Black ‘Buffy The Vampire Slayer’ Reboot Criticized As A “Hand-Me-Down”
Some aren’t happy with the news
Over the weekend, FOX 21 Television Studios confirmed that a reboot of beloved supernatural classic Buffy the Vampire Slayer is currently in the works. But how are the producers planning on "updating" it for contemporary television? According to Deadline, they want to make titular lead black.
“Like our world, it will be richly diverse, and like the original, some aspects of the series could be seen as metaphors for issues facing us all today,” they told the publication, noting that nothing is set in stone quite yet. What is known is that original creator, Joss Whedon, will be back to executive produce alongside new showrunner and writer, Monica Owusu-Breen. And while the show will be modern-day set and helmed by a black woman, they do plan on sticking to the original mythology of the show. And this is what has some critics upset.
As Candice Frederick outlined for SlashFilm, taking "an already existing white film or TV show and remake it with minority actors in roles immortalized by white talent" isn't exactly progress—in fact, it's a "hand-me-down."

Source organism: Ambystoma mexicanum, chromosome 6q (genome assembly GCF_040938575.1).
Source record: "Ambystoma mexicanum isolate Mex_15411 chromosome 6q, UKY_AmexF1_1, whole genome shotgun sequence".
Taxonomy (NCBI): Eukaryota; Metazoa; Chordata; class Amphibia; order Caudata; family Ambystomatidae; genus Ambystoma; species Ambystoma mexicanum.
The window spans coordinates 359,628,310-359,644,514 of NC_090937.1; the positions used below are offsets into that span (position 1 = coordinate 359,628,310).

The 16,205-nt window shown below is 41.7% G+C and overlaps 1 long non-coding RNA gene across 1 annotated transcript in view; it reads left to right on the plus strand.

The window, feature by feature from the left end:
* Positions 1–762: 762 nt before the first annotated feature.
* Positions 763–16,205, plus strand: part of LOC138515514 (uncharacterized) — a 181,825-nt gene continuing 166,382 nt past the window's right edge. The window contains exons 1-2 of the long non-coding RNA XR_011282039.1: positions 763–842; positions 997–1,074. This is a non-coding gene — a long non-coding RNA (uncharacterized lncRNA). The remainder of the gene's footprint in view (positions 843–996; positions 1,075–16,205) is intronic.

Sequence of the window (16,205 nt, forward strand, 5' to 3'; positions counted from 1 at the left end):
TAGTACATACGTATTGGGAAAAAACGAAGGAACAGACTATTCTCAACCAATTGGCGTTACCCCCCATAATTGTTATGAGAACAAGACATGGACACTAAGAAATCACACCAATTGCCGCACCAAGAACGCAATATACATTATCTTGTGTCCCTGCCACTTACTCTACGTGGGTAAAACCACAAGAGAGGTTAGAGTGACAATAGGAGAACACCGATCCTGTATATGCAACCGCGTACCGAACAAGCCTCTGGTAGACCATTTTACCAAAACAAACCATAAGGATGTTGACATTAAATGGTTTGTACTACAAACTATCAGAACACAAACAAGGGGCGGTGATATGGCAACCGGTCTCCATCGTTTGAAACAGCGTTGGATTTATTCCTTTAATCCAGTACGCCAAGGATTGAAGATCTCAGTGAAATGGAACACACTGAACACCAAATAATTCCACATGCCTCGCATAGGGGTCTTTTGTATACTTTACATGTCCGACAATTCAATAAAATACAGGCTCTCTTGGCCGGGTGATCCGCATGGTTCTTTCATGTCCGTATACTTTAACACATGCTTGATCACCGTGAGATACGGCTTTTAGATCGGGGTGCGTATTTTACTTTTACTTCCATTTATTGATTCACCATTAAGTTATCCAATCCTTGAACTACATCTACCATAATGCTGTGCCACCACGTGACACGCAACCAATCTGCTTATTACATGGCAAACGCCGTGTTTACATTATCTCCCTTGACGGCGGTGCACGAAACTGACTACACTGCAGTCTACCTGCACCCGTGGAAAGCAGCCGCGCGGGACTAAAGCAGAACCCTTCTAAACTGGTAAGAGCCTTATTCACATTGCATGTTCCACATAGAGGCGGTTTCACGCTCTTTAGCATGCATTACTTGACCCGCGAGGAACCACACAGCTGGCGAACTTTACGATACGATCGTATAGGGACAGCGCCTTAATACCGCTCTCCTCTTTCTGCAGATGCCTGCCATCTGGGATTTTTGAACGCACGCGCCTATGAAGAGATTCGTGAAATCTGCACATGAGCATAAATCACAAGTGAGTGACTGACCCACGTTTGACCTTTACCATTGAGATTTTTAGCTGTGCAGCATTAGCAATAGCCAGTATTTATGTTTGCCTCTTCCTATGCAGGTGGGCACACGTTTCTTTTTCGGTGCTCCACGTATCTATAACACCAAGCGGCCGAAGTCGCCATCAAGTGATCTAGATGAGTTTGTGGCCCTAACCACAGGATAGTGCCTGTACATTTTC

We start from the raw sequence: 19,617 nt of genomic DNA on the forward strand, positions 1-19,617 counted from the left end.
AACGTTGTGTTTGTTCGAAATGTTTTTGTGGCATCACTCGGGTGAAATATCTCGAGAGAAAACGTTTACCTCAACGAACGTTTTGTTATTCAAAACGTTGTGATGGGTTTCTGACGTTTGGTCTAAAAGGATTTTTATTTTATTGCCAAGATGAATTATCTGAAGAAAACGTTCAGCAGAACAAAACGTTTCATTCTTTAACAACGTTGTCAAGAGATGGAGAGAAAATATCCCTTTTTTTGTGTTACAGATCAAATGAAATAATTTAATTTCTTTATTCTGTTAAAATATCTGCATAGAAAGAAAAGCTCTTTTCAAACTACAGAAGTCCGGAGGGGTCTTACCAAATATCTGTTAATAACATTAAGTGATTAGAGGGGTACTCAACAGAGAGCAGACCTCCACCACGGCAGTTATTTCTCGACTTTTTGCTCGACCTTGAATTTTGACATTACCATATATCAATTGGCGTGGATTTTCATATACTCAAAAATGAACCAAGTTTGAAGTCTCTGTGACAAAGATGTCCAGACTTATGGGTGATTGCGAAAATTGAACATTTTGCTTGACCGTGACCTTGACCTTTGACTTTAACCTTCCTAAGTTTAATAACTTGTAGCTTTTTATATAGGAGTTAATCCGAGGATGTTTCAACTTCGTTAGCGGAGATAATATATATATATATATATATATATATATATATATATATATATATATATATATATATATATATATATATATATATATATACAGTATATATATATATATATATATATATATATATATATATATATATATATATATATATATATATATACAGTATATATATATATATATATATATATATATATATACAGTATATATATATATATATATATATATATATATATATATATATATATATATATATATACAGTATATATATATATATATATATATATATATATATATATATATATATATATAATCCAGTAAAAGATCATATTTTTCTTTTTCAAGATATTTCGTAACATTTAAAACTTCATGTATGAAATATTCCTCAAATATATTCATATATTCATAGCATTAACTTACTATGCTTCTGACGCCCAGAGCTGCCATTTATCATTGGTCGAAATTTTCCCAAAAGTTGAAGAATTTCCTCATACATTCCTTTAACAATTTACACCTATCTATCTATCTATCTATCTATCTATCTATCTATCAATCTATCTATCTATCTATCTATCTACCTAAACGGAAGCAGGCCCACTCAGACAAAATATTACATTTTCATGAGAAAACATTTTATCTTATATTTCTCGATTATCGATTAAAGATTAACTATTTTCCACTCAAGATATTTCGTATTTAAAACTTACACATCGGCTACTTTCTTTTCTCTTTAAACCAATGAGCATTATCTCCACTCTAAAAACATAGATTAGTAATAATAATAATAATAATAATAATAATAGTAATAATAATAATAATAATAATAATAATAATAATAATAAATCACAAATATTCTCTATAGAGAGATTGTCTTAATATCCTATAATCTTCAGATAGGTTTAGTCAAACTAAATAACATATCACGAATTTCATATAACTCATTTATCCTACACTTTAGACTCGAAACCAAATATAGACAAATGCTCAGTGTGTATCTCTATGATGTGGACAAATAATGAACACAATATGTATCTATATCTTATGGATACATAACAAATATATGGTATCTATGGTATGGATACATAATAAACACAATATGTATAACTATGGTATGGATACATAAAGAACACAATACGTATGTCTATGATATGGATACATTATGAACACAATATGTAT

"What’s insulting is the thought that we’re supposed to be happy with whatever representation we get, without understanding that what we crave and demand goes far beyond the simple presence of a person of color on screen," she writes. "It’s about substance. It’s about the opportunity for an actor or actress of color to be able to stand on their own merit and not in the shadows of their white predecessor. It’s about the importance of highlighting original stories by and featuring talent of color—without presenting it through a white gaze."
Frederick also points out that we already have a wide variety of original superhero programming helmed by POC actors, such as Black Lightning and Luke Cage. So why can't we get an original series about a brand-new slayer? Especially when original stories about black women vampire slayers already exist. Just look at Octavia Butler’s Fledgling or L.A. Banks' The Vampire Huntress Legend, as pointed out by Princess Weekes at The Mary Sue.
A similar vein of thought has also emerged online, with others saying that, while inclusivity is (obviously) great, it's somewhat insulting for networks to continue doing this type of thing "lazily by reusing characters. Do POC not deserve their OWN characters?" Others pointed toward other race-bending reboots like the forthcoming Charmed revival, which will feature a three Latinx leads, dubbing these "attempts at using WOC as little more than props."
Read Frederick's and Weekes' arguments in full via SlashFilm and The Mary Sue.